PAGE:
TMK: We’re interested about the dynamic of playing on stage with the 2011 Dolls with Bowie’s guitar player (Earl Slick) and Dylan’s bass player (Kenny Aaronson) compared to back in the day when you played with your mates that you grew up with.
S: Well of course I wish my mates were still here, and if they were, they’d be right here tonight but unfortunately that can’t happen. Now, we are very lucky. Even before this line-up, we had a great other line-up that we made records with… Steve Conte and Sammy Yaffa, who used to be in Hanoi Rocks. We’re lucky in regard to the musicians, the love for what we inspired … very unlucky when it comes to the bank! I can’t wait to get home to all my friends at Wall Street (At time of interview, people were protesting in a Wall Street park, upset that the billions of dollars in bank bailouts doled out during the recession allowed banks to resume earning huge profits while average Americans got scant relief from high unemployment and job insecurity). I got my ass kicked with all of that Vietnam stuff. We had a song, ‘Vietnamese Babies’ while the Vietnam war was still going on. When we hung up the communist flag at the end there with Malcolm McLaren, the Vietnam war was still on.
TMK: Was that Malcolm’s idea?
S: No it was our collective stupidness. It was like, let me see, how else can we piss off people, not get paid for it and get ridiculed for being untalented? That’s what art is. You’ve got to mix it up and you gotta shake it up baby.
TMK: What about the gear you’re using now as compared to back in the day?
S: We were the first ones to marry the Les Paul Junior with a Marshall amplifier. The way i introduced that to Johnny, I said, a Junior is an automatic, you know, compared to a guitar that has lots of buttons. It’s got one pickup, two knobs. Two knobs and a nice set of pins .. there’s a song in there somewhere! (laughs). You grab that neck ..
TMK: Ring every last drop out of it!
S: Really! Especially when it gets wet! Oh, where are we going with this? See, this is why we didn’t finish the conversation last time!
TMK: Back to the gear though ..
S: First of all, you’ve got to be pragmatic and use whatever you got. If I had shit, I made great music out of shit! if you gotta do it, then you got to do it. It’s very simple. At the start I had the crappiest crap. I was lucky enough to move into a house that had a stand up piano and I figured out songs … Eddie Cochran type stuff, Little Richard. I’d go mum, come here, look (sings a Little richard riff). No I have to cook she’d say. So you have to use whatever you have because when you get to the good stuff, you’ll know what to do with it. I always say, don’t practice too much. That’s my opinion. I think it is better to go out and get booed. When you get booed, you learn how not to get booed and stand up and deliver a show. When it all comes down to it, it is not how good we are on our instruments or how good we are writing songs. We are really performers and this is the performing arts. I think you learn your craft on stage. You perfect it on stage. The audience tells you if you’re good or you suck. The most honest thing in this whole business is when someone puts down that dollar because everything else is bullshit.
TMK: What about tonight?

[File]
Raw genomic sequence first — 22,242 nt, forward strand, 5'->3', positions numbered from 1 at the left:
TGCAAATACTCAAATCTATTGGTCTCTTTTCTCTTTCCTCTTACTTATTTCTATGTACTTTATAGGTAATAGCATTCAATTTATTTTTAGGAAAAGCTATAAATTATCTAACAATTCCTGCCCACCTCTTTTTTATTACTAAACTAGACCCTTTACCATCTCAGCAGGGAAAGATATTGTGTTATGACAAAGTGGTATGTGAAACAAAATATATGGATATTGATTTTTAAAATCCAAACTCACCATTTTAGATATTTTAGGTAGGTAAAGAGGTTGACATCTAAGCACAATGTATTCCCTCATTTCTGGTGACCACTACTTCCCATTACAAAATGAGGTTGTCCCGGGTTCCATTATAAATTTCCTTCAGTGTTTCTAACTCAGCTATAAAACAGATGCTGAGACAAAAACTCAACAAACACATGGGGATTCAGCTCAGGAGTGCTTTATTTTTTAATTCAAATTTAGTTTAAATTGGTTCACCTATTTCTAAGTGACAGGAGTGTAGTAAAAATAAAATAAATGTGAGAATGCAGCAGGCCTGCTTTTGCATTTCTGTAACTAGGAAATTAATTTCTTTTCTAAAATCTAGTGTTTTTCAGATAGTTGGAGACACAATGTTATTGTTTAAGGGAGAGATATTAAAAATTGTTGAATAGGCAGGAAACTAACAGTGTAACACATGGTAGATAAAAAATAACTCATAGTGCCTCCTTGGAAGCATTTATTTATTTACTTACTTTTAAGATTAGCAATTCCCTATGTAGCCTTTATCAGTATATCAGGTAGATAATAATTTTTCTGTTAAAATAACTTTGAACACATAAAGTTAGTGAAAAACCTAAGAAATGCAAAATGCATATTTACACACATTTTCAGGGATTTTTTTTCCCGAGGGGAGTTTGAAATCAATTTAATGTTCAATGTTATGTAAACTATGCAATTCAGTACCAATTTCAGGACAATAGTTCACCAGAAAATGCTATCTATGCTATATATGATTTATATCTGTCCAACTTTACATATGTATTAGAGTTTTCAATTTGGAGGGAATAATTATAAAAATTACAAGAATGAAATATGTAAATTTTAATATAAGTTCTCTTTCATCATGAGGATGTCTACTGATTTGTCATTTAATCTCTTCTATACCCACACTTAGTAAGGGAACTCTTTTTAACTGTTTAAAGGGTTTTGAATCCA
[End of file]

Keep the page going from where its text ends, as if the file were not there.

S: They were tits baby, they were tits! That means good, it was good shit.
TMK: So Melbourne fared OK?
S: When you play New York now, they are no longer from New York. So it’s nice to play a crowd from a place like this.
TMK: You lost a lot of good friends along the way…. Johnny Thunders … Jerry Nolan … Did one effect you more than the other? Was the first the hardest?
S: Nah, they’re all bad. When you lose a friend through any kind of substance. Heroin is so, so unforgiving. I’ve seen people try it once and get addicted that first time. Instant junkie! After a while, they all talk the same and act the same. Heroin convinces you that without it, you’re shit … which I hate. It’s like a bad marriage. I don’t know if you have had that experience but I have.
TMK: What about recording … do you record all together? Do you go down live or multi track?
S: It depends. This last record, we didn’t do that. All the other records we went live. You know, learn the songs, go into the studio and play them. This record, they actually took my demos that I made on my iPhone in hotel rooms and shit. They took that and it was the first track and then we built on it. Sometimes, we’d build two or three at a time. Sometimes acoustically or sometimes if we had amps around, separate a little, play together.
TMK: We are recording at the moment and we were interested to know how you guys do it.
S: You’ve got to find what works for you but you have to try everything. I produced this band in California in the early nineties called Motorcycle Boy, google them and check them out. The lead singer Francois is half French and half Mexican and a really cool cat. He wants to have that real crowded sound for the singing. He said, they’re giving me this really clean Neumann microphone and he didn’t what that. I said OK, give me a Fender Twin Reverb and a 57 Shure microphone. I plugged in the 57 through the Fender, then we put the Neumann in front of the Fender and we got that crowded voice sound. You should try it. it’s a really cool idea.
TMK: So what’s next?
S: For us? Well Sylvain is making new solo album. I’m not kiddin’ ya. Hey, I am the New York Dolls aint I? What am I Gefilte fish over here?
TMK: Well, you’ve got the sign!
S: Yeah I got the sign and came up with the name (laughs).
TMK: Thanks so much for your time Sylvain.
S: Hey, thanks, this was great idea.
guitars: Fender Telecaster 1972 Deluxe
pedals: ProcoTurbo RAT distortion
amp: 1978 Marshall JMP Mark II Super Lead 100 watt head
(with two patch inputs replaced with extra twin volumes to create extra
dirty head room)
speaker cabinet : Marshall Quad Box 1960 A Cab
bass: Thunderbird (named Roger)
pedals: Big Muff
amp: beat up Behringer cab & Ashton 300 watt head
guitars: Gibson Les Paul custom
pedals: Boss DS1 Distortion
amp: Marshall JCM 900
speaker cabinet : Orange Twin Cab
Pearl 5 piece drum kit
Double Kick pedal
1 x Crash 1 x Ride